PLUSCARDEN ABBEY
ELGIN, SCOTLAND, UK

Manual I
1
  Open Diapason
8
 
 
2
  Stopped Diapason
8
 
 
3
  Principal
4
 
 
4
  Fifteenth
2
 
 
5
  Sesquialtera
II
 
           
Manual II
6
  Clarabella
8
 
 
7
  Salicional
8
 
 
8
  Voix Celeste
8
 
 
9
  Flute
4
 
           
Pedal
10
  Subbass
16
 
 
i
  Manual I to Pedal    
 
ii
  Manual II to Pedal    
           

Tracker key action : Mechanical stop action : Slider soundboards

 

Pluscarden button  view main image of Pluscarden organ

The Benedictione monastery of Pluscarden Abbey is pleasantly situated in a small secluded glen some six miles south of Elgin in the district of Moray. Its mediaeval buildings date from around 1230, but fell into disuse after the Reformation. Monastic life was resumed in 1948 with the refounding of the monastery from Prinknash Abbey, and the new organ has been built as part of the fiftieth anniversary celebrations.

The monks sing the traditional Benedictine offices in Latin, rising before dawn for Prime and ending with Compline in the evening. The organ is therefore used almost exclusively for accompaniment of Gregorian chant, the requirement being for an instrument with a variety of ranks of unison tone, two manuals to facilitate responsorial accompaniment, and a small chorus for solo repertoire and voluntaries. The pipes have been gently voiced to complement the extremely resonant acoustic of the Abbey church.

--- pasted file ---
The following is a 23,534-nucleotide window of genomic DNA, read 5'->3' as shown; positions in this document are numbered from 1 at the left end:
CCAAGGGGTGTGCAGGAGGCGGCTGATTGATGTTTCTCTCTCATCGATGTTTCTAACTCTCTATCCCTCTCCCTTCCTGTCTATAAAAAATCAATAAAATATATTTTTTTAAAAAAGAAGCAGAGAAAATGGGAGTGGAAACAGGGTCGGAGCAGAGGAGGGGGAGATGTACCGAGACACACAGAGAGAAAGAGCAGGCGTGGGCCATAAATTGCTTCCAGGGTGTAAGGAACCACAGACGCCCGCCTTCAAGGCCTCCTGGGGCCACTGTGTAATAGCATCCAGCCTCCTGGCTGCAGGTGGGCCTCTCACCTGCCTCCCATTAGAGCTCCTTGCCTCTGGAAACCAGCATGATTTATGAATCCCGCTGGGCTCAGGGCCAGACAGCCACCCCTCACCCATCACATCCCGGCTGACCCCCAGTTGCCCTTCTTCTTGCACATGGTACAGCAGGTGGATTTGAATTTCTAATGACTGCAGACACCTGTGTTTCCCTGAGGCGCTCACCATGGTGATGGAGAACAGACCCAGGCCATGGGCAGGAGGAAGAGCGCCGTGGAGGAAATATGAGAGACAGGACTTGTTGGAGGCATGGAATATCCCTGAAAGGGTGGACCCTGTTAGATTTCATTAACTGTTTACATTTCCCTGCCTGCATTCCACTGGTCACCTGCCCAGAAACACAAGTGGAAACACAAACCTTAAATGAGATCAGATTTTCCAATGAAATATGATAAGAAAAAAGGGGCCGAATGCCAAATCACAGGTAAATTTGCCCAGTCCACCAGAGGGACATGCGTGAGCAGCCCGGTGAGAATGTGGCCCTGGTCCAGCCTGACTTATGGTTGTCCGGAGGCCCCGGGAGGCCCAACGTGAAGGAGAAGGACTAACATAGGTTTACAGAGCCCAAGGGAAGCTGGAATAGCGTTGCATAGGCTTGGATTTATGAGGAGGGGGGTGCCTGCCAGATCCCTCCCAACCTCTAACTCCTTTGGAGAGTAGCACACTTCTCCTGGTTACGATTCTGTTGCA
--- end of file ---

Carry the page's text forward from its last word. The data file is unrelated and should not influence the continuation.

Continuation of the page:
The organ casework is made of solid oak, with mouldings matched to the adjacent monks' stalls. The front pipes are of polished tin, and the pipeshades were designed by Br Michael de Klerk and carved by Lyndale Woodcarving. They depict a fleur-de-lys pattern on a honeycomb background, symbolic of St Mary and St John the Baptist (as well as the Abbey bees and the honey they produce). Within the case, all of the manual pipes stand on a common soundboard, and with the exception of the Open Diapason in the front are enclosed within a swell box. Wind is supplied by a small electric blower in the lower part of the case and regulated by a wedge bellows. The consultant to the Abbey was Dr. John Rowntree.

Pipeshade carving detail

Detail of pipeshade carving

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